The remarkable story of Torino and their journey to the UEFA cup final of 1991/92 surprisingly begins in Serie B.
Il Toro started the 1989/90 season in Italy’s second tier of professional football and after a hard fought campaign became Serie B champions. Coached by Eugenio Fascetti, the team finished ahead of Pisa by just two points and returned to the promise land of Serie A.
For the up coming campaign Fascetti was replaced by former player Emiliano Mondonico, who was charged with the modest aim of keeping the Granata in the division. Mondonico surpassed all expectations however and to the delight of Torino fans, even finished above city rivals Juventus securing a UEFA cup berth for the 1991/92 season.
So with a nucleus of home grown talent, Toro embarked upon a remarkable and ultimately controversial European campaign. All ties throughout the competition were two legged home and away affairs and Torino started their European adventure away at Icelandic side KR Reykjavik. A two goals to nil win for the Italian side was then followed up by a convincing 6-1 demolition back in Turin including two goals from Belgium midfielder Enzo Scifo.
Next up was Portugese side Boavista and after a 2-0 home win Toro went to Portugal and secured a 0-0 draw. The first sign of controversy appeared as Torino goalkeeper Luca Marchegiani was abused for almost the entire game after his clash with Boavista midfielder Marlon Brandao in the first leg. Despite this, Marchegiani (who temporarily became the world’s most expensive goalkeeper when he moved from Torino to Lazio for £6m) kept a clean sheet as the Turin side progressed.
The third round and a visit to Greece awaited as the Granata took on AEK Athens. Despite falling behind to a Daniel Batista goal Toro hit back to take the lead with two goals in three minutes thanks to Wálter Casagrande and Giorgio Bresciani. But with time running out AEK levelled the game with a goal from Refik Šabanadžović to leave the tie perfectly poised after the first leg. Back in Turin, Casagrande scored his second goal of the tie allowing the Italian side to edge through courtesy of a 3-2 aggregate win.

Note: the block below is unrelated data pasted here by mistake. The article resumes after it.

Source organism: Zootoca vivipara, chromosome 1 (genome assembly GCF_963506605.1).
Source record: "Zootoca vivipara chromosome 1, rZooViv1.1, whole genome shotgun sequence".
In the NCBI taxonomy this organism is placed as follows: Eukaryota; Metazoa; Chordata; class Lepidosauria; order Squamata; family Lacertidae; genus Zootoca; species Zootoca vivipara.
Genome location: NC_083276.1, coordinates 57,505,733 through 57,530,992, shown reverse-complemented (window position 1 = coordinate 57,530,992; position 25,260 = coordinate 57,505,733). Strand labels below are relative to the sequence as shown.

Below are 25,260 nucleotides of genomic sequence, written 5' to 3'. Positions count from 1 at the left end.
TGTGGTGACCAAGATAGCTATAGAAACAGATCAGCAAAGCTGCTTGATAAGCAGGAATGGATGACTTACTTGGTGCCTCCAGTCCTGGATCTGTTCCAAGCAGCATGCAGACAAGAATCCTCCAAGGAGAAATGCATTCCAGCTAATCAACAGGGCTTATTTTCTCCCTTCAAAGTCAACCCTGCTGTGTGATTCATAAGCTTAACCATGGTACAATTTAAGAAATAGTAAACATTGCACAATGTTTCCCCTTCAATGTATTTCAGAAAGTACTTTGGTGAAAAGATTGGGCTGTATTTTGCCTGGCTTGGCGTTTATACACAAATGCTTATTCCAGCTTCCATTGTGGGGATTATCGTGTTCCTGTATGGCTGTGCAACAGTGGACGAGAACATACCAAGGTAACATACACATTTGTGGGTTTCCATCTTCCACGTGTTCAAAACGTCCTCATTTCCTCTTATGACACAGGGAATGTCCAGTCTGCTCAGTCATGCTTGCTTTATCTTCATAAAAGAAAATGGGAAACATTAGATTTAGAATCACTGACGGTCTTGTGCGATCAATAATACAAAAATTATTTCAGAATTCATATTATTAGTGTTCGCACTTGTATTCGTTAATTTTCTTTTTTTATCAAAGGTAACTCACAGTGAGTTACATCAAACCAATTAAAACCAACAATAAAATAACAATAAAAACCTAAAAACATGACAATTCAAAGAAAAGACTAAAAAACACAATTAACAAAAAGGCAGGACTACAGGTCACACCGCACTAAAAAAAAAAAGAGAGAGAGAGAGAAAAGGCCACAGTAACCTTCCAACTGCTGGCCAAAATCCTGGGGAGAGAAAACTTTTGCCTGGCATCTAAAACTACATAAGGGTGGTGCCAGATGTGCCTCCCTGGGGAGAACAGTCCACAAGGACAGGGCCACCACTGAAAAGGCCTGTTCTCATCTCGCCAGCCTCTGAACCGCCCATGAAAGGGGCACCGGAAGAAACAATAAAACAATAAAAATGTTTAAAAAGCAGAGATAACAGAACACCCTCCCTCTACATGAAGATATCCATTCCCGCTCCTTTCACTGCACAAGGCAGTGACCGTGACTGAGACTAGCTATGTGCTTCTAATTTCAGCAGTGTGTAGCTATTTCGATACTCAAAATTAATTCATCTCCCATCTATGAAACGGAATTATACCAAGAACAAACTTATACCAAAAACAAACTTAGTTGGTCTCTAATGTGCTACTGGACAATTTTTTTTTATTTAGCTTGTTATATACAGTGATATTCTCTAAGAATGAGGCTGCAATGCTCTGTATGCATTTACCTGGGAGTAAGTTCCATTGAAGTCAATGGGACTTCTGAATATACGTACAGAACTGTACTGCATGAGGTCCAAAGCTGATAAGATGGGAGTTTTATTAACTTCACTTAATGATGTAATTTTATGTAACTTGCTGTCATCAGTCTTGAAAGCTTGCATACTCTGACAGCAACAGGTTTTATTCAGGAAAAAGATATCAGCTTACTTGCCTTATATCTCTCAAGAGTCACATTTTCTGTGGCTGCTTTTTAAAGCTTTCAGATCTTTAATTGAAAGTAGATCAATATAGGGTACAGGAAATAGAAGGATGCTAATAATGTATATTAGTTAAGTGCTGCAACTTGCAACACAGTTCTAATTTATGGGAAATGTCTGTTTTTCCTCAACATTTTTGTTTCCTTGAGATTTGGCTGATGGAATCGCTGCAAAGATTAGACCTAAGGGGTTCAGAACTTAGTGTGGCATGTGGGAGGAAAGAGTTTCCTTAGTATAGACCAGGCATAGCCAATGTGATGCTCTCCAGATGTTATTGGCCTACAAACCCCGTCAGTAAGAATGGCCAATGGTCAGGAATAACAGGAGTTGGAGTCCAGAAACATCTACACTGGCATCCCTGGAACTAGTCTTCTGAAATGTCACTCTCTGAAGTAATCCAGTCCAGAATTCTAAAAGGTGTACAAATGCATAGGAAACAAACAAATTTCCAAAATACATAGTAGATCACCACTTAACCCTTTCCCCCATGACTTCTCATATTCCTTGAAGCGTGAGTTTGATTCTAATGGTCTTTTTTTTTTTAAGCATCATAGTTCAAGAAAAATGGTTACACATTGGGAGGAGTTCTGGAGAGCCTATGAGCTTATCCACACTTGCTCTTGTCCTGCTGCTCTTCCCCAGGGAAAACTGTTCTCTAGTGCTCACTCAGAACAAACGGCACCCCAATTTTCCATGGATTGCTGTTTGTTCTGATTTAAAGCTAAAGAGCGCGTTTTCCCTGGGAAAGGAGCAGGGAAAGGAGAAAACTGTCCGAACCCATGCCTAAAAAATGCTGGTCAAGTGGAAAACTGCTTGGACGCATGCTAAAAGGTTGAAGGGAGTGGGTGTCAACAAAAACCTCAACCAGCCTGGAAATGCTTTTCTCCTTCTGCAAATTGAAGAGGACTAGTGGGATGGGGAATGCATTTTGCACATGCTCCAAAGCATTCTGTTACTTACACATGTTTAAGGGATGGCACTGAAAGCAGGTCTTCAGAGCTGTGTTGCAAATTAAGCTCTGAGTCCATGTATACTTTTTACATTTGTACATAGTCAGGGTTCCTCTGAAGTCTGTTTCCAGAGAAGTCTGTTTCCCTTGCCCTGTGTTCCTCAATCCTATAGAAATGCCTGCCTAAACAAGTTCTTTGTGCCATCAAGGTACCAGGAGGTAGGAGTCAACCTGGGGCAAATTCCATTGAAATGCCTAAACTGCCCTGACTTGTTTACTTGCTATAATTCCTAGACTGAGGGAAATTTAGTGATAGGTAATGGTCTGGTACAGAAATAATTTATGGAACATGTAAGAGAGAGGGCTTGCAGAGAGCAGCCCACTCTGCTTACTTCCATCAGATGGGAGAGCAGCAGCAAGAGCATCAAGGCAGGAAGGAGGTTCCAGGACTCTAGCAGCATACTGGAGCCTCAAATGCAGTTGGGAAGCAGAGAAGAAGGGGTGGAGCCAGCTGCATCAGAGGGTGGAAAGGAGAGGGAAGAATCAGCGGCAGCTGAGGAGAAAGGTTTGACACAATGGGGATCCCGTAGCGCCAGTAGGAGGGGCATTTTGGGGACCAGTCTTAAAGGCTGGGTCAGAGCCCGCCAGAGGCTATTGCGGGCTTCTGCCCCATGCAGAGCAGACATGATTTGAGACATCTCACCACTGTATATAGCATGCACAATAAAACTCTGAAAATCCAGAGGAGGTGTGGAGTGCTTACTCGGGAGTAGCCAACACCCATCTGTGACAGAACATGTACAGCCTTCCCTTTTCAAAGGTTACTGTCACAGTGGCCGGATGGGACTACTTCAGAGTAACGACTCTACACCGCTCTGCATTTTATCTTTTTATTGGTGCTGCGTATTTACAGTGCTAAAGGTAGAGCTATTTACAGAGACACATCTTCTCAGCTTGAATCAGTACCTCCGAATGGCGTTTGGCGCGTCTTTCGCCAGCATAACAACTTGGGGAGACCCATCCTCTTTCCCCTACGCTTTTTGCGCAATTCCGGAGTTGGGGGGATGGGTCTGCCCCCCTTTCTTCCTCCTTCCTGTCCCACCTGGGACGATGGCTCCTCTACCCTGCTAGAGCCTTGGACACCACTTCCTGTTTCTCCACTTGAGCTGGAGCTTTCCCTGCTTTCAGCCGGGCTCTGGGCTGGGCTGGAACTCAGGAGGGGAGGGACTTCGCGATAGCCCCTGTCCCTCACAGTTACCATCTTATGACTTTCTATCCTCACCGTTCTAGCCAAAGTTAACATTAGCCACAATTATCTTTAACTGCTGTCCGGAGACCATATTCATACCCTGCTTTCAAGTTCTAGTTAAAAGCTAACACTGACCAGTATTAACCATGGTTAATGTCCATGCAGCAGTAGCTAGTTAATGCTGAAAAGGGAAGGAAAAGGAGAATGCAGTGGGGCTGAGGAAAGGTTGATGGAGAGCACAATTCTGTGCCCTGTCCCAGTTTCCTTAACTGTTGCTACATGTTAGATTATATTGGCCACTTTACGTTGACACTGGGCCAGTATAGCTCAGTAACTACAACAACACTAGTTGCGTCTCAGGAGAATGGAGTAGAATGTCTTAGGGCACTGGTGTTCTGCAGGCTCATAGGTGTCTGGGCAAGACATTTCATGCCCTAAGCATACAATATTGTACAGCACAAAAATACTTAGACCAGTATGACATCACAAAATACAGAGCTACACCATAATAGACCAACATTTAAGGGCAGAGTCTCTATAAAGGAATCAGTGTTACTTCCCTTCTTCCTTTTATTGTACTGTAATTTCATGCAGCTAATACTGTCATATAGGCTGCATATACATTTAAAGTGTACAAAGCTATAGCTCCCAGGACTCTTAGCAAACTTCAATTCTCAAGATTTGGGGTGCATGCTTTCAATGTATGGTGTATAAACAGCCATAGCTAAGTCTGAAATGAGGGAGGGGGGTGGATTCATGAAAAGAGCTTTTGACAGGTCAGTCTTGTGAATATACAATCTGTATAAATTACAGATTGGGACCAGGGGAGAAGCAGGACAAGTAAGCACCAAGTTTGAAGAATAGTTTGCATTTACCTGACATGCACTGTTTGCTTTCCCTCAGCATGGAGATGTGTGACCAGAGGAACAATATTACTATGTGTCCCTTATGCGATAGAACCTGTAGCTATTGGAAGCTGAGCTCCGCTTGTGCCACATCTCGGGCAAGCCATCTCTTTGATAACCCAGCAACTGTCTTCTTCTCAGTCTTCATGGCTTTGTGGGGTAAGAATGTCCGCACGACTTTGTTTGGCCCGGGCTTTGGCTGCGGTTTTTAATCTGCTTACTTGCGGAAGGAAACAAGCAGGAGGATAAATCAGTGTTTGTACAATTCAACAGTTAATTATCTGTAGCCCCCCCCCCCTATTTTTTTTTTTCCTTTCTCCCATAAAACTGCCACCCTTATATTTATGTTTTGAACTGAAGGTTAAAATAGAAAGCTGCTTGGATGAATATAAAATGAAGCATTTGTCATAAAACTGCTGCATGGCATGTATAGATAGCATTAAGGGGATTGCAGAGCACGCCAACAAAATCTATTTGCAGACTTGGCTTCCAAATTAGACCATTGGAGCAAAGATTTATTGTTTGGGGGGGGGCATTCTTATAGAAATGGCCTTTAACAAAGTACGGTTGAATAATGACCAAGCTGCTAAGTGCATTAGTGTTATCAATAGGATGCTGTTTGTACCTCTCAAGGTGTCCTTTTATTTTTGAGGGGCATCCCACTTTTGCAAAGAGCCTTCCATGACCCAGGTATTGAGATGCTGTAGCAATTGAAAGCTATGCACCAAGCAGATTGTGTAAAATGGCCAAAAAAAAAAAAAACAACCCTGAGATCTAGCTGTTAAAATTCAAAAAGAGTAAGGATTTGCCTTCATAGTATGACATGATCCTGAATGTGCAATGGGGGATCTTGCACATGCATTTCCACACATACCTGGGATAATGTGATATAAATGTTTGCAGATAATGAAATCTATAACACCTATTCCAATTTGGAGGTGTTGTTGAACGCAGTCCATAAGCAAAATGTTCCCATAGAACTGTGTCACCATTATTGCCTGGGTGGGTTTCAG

The quarter final draw was kind to Torino as they were drawn against Danish side Boldklubben 1903. Casagrande continued his rich vein of goal scoring form as he and Roberto Policano got on the score sheet in a valuable two goal away win. The Danes proved to be no trouble in Turin and an Ivan Nielsen own goal saw Toro progress comfortably. The semi-finals awaited.
With two Italian sides in the last four, an all Italian final was on the cards. But the Serie A duo were in the presence of European elite. Torino were paired with Spanish giants Real Madrid whilst the other remaining Italian side, Genoa, faced Dutch side Ajax. Under coach Louis Van Gaal, the Amsterdam side were reinvigorated and returning to former glories and they duly dispatched Genoa 4-3 over the two legs.
Torino, who only three seasons back had played in stadiums such as Como’s Stadio Giuseppe Sinigaglia and Monza’s Stadio Brianteo, now travelled to the legendary Santiago Bernabéu in Madrid to play their semi-final first leg in front of over 90,000 fans.
A tight and tense affair left the first half goalless but after 58-minutes Wálter Casagrande gave the Turin side a shock lead continuing both his and the teams fine form in the competition. Real didn’t take long to respond and just two minutes later Romanian legend Gheorghe Hagi levelled before a Fernando Hierro goal completed the come-back. The game finished 2-1 leaving Toro with the mammoth task of having to beat Madrid in Turin.
On the 15th of April, 1992, history beckoned for the men from Turin as Los Blancos stood in their way of a place in the UEFA Cup final. The stakes were raised early in the game when Madrid defender Ricardo Rocha put the ball into his own net after just seven minutes. Balancing defence with attack Torino pushed to find a winning goal. It came with 15-minutes remaining when the talented midfielder Luca Fusi scored to earn Torino one of the most famous victories in their long and illustrious history.
A Final to Remember
The two legged final began in Turin and Torino, perhaps suffering from the occasion, fell behind to an early Wim Jonk goal. But the ever dependable Casagrande soon levelled proceedings only for Ajax to re-take the lead via the penalty spot. Not to be out done, in the 86th-minute Casagrande continued his remarkable UEFA cup campaign by netting his sixth goal of the competition. Toro would travel to Amsterdam level but the Dutch side held the advantage with two away goals.
The second leg in Amsterdam produced controversy and perhaps one of the most iconic images in UEFA cup history. Desperately pushing for a goal, Torino had hit the woodwork three times before Roberto Cravero looked to have been fouled in the Ajax penalty area. However referee Zoran Petrović was unmoved and failed to award the Italians a spot kick. The decision left coach Emiliano Mondonico exasperated. In way of protest, the Italian coach lifted his chair above his head, frantically gesticulating towards the officials but to no avail and after a goalless second leg the Dutch side won on away goals.
Despite the disappointment of losing out in the final, Torino went on to finish third in Serie A, again qualifying for the UEFA cup. Unfortunately for Toro fans however, the controversial final against Ajax was the closest the club has ever come to winning a European competition.
Words by Mark Neale: @neale_mark